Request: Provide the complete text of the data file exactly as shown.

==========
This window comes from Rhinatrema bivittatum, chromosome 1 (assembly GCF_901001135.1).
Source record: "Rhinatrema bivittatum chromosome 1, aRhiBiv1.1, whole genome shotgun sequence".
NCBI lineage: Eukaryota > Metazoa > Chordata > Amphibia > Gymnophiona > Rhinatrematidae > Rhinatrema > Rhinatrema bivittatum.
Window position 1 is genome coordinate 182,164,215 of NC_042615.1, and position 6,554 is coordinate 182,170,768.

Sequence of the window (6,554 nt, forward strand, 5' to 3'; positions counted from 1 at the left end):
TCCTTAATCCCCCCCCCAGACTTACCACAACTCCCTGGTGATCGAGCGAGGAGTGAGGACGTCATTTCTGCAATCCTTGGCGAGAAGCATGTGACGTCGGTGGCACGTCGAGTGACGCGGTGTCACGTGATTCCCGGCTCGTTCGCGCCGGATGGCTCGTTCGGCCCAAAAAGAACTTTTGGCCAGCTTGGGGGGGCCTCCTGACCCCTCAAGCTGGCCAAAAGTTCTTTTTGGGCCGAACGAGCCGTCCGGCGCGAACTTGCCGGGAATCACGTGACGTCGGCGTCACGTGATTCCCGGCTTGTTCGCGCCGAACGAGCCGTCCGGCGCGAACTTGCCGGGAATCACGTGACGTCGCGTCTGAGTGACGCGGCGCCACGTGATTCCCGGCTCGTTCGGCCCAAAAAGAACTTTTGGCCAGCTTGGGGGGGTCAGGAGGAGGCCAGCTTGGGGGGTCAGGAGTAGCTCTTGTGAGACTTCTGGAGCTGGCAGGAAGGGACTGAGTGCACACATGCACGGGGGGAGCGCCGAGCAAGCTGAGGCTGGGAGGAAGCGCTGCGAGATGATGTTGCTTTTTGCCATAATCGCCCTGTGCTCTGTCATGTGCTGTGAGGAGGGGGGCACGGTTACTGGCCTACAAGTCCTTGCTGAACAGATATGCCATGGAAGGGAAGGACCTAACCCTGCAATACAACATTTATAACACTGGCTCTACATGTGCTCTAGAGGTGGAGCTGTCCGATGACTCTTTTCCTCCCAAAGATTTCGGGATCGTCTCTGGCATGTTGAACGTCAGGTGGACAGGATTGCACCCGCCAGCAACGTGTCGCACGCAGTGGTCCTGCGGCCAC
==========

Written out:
This window comes from Rhinatrema bivittatum, chromosome 1 (assembly GCF_901001135.1).
Source record: "Rhinatrema bivittatum chromosome 1, aRhiBiv1.1, whole genome shotgun sequence".
NCBI lineage: Eukaryota > Metazoa > Chordata > Amphibia > Gymnophiona > Rhinatrematidae > Rhinatrema > Rhinatrema bivittatum.
Window position 1 is genome coordinate 182,164,215 of NC_042615.1, and position 6,554 is coordinate 182,170,768.

Sequence of the window (6,554 nt, forward strand, 5' to 3'; positions counted from 1 at the left end):
TCCTTAATCCCCCCCCCAGACTTACCACAACTCCCTGGTGATCGAGCGAGGAGTGAGGACGTCATTTCTGCAATCCTTGGCGAGAAGCATGTGACGTCGGTGGCACGTCGAGTGACGCGGTGTCACGTGATTCCCGGCTCGTTCGCGCCGGATGGCTCGTTCGGCCCAAAAAGAACTTTTGGCCAGCTTGGGGGGGCCTCCTGACCCCTCAAGCTGGCCAAAAGTTCTTTTTGGGCCGAACGAGCCGTCCGGCGCGAACTTGCCGGGAATCACGTGACGTCGGCGTCACGTGATTCCCGGCTTGTTCGCGCCGAACGAGCCGTCCGGCGCGAACTTGCCGGGAATCACGTGACGTCGCGTCTGAGTGACGCGGCGCCACGTGATTCCCGGCTCGTTCGGCCCAAAAAGAACTTTTGGCCAGCTTGGGGGGGTCAGGAGGAGGCCAGCTTGGGGGGTCAGGAGTAGCTCTTGTGAGACTTCTGGAGCTGGCAGGAAGGGACTGAGTGCACACATGCACGGGGGGAGCGCCGAGCAAGCTGAGGCTGGGAGGAAGCGCTGCGAGATGATGTTGCTTTTTGCCATAATCGCCCTGTGCTCTGTCATGTGCTGTGAGGAGGGGGGCACGGTTACTGGCCTACAAGTCCTTGCTGAACAGATATGCCATGGAAGGGAAGGACCTAACCCTGCAATACAACATTTATAACACTGGCTCTACATGTGCTCTAGAGGTGGAGCTGTCCGATGACTCTTTTCCTCCCAAAGATTTCGGGATCGTCTCTGGCATGTTGAACGTCAGGTGGACAGGATTGCACCCGCCAGCAACGTGTCGCACGCAGTGGTCCTGCGGCCAC